Martin Truex Jr. celebrating earlier this season at Charlotte Motor Speedway. Photo by Zach Darrow Photography.

Truex’s story off-track may be more compelling though, as his longtime girlfriend Sherry Pollex has been in a strenuous battle with ovarian cancer throughout the past couple years. The two have shared their love in front of the racing world, as they are normally both teary-eyed in Victory Lane together after a win. Recently, Pollex’s time at the track has been limited as she is going through her second round of chemotherapy treatment. But the NASCAR world has taken her battle personally, and the community tends to rally around Truex and Pollex whenever she isn’t doing well. Their story, combined with Truex’s success, is easily one of the most-humbling in all of sports right now.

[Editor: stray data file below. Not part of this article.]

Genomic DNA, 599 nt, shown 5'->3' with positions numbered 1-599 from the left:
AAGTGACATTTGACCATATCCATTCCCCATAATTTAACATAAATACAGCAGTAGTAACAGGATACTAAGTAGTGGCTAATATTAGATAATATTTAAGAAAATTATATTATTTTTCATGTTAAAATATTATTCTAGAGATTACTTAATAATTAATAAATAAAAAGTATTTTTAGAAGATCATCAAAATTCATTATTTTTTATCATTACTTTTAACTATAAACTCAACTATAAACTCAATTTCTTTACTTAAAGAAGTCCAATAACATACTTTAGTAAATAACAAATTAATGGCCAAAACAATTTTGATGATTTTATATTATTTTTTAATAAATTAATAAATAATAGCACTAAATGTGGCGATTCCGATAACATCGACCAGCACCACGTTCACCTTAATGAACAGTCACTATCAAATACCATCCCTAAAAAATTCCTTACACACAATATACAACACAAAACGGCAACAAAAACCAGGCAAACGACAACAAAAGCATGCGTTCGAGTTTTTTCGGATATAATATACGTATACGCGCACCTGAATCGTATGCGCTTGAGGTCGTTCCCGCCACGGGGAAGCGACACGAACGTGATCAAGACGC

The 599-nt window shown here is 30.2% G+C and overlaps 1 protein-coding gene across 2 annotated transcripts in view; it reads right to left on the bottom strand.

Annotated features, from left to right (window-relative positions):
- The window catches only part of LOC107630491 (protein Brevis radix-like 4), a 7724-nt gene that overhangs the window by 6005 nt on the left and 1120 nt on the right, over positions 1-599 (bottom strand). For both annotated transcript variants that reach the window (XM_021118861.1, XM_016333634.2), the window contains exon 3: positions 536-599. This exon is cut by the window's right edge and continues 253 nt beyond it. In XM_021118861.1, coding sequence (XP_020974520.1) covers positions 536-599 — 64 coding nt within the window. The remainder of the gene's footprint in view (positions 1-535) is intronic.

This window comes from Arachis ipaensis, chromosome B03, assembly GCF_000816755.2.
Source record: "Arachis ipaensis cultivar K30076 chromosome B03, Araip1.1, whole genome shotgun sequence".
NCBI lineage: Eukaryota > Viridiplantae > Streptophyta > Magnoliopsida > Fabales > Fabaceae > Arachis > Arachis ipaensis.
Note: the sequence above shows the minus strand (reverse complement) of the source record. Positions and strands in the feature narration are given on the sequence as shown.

Then there’s someone like Jimmie Johnson, who some claim hasn’t gotten the recognition that he deserves for all he’s done in the sport. The El Cajon, CA native became only the third driver in NASCAR history last season to win seven Cup Series championships. At 42 years old, Johnson has said he still has a few good years of racing left in him. If he’s able to pull off an eighth championship, it would not only solidify his place as one of NASCAR’s greats, but as one of the greatest athletes of all-time in all of sports. Johnson has the possibility to sit alone at the top of the sport’s record books, and NASCAR can still thrive on his storyline for a few more years to come.